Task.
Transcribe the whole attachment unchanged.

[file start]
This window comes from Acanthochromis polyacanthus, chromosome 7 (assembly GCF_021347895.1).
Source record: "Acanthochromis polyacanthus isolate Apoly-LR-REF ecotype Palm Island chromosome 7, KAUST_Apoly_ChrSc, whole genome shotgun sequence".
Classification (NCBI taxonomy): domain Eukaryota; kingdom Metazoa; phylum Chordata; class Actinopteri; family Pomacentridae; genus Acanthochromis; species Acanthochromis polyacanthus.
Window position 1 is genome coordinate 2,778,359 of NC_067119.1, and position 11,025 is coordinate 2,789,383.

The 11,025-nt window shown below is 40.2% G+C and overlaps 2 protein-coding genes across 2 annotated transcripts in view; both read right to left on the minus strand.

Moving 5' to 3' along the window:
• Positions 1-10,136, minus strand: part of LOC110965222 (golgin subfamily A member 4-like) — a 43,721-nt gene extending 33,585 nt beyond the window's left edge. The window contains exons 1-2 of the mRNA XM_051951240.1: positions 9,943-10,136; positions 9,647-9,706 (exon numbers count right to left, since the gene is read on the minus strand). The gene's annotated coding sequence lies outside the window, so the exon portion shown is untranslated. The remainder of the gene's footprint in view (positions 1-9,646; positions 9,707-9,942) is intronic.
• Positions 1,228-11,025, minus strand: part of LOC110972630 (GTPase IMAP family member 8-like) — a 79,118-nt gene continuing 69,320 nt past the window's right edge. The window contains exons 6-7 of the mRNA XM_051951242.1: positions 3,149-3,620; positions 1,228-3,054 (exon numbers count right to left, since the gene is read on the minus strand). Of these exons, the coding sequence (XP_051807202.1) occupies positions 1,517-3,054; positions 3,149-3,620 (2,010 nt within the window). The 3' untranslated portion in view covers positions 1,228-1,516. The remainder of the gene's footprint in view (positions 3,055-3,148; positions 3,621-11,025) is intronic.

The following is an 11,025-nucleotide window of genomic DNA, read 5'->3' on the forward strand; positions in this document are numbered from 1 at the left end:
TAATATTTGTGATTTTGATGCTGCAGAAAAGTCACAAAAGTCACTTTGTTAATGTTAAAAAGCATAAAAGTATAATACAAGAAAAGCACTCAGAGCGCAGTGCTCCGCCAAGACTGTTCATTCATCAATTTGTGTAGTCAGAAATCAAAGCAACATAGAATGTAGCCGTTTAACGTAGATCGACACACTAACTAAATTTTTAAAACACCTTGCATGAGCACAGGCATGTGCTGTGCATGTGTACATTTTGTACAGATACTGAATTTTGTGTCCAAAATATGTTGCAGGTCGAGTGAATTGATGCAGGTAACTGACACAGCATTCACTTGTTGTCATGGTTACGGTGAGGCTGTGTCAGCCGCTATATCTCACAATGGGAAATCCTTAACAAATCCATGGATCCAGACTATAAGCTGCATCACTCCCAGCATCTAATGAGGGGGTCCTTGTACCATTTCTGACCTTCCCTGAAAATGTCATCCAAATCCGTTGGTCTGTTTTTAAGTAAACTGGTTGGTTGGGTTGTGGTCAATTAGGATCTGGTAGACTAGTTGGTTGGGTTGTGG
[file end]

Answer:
This window comes from Acanthochromis polyacanthus, chromosome 7 (assembly GCF_021347895.1).
Source record: "Acanthochromis polyacanthus isolate Apoly-LR-REF ecotype Palm Island chromosome 7, KAUST_Apoly_ChrSc, whole genome shotgun sequence".
Classification (NCBI taxonomy): domain Eukaryota; kingdom Metazoa; phylum Chordata; class Actinopteri; family Pomacentridae; genus Acanthochromis; species Acanthochromis polyacanthus.
Window position 1 is genome coordinate 2,778,359 of NC_067119.1, and position 11,025 is coordinate 2,789,383.

The 11,025-nt window shown below is 40.2% G+C and overlaps 2 protein-coding genes across 2 annotated transcripts in view; both read right to left on the minus strand.

Moving 5' to 3' along the window:
• Positions 1-10,136, minus strand: part of LOC110965222 (golgin subfamily A member 4-like) — a 43,721-nt gene extending 33,585 nt beyond the window's left edge. The window contains exons 1-2 of the mRNA XM_051951240.1: positions 9,943-10,136; positions 9,647-9,706 (exon numbers count right to left, since the gene is read on the minus strand). The gene's annotated coding sequence lies outside the window, so the exon portion shown is untranslated. The remainder of the gene's footprint in view (positions 1-9,646; positions 9,707-9,942) is intronic.
• Positions 1,228-11,025, minus strand: part of LOC110972630 (GTPase IMAP family member 8-like) — a 79,118-nt gene continuing 69,320 nt past the window's right edge. The window contains exons 6-7 of the mRNA XM_051951242.1: positions 3,149-3,620; positions 1,228-3,054 (exon numbers count right to left, since the gene is read on the minus strand). Of these exons, the coding sequence (XP_051807202.1) occupies positions 1,517-3,054; positions 3,149-3,620 (2,010 nt within the window). The 3' untranslated portion in view covers positions 1,228-1,516. The remainder of the gene's footprint in view (positions 3,055-3,148; positions 3,621-11,025) is intronic.

The following is an 11,025-nucleotide window of genomic DNA, read 5'->3' on the forward strand; positions in this document are numbered from 1 at the left end:
TAATATTTGTGATTTTGATGCTGCAGAAAAGTCACAAAAGTCACTTTGTTAATGTTAAAAAGCATAAAAGTATAATACAAGAAAAGCACTCAGAGCGCAGTGCTCCGCCAAGACTGTTCATTCATCAATTTGTGTAGTCAGAAATCAAAGCAACATAGAATGTAGCCGTTTAACGTAGATCGACACACTAACTAAATTTTTAAAACACCTTGCATGAGCACAGGCATGTGCTGTGCATGTGTACATTTTGTACAGATACTGAATTTTGTGTCCAAAATATGTTGCAGGTCGAGTGAATTGATGCAGGTAACTGACACAGCATTCACTTGTTGTCATGGTTACGGTGAGGCTGTGTCAGCCGCTATATCTCACAATGGGAAATCCTTAACAAATCCATGGATCCAGACTATAAGCTGCATCACTCCCAGCATCTAATGAGGGGGTCCTTGTACCATTTCTGACCTTCCCTGAAAATGTCATCCAAATCCGTTGGTCTGTTTTTAAGTAAACTGGTTGGTTGGGTTGTGGTCAATTAGGATCTGGTAGACTAGTTGGTTGGGTTGTGG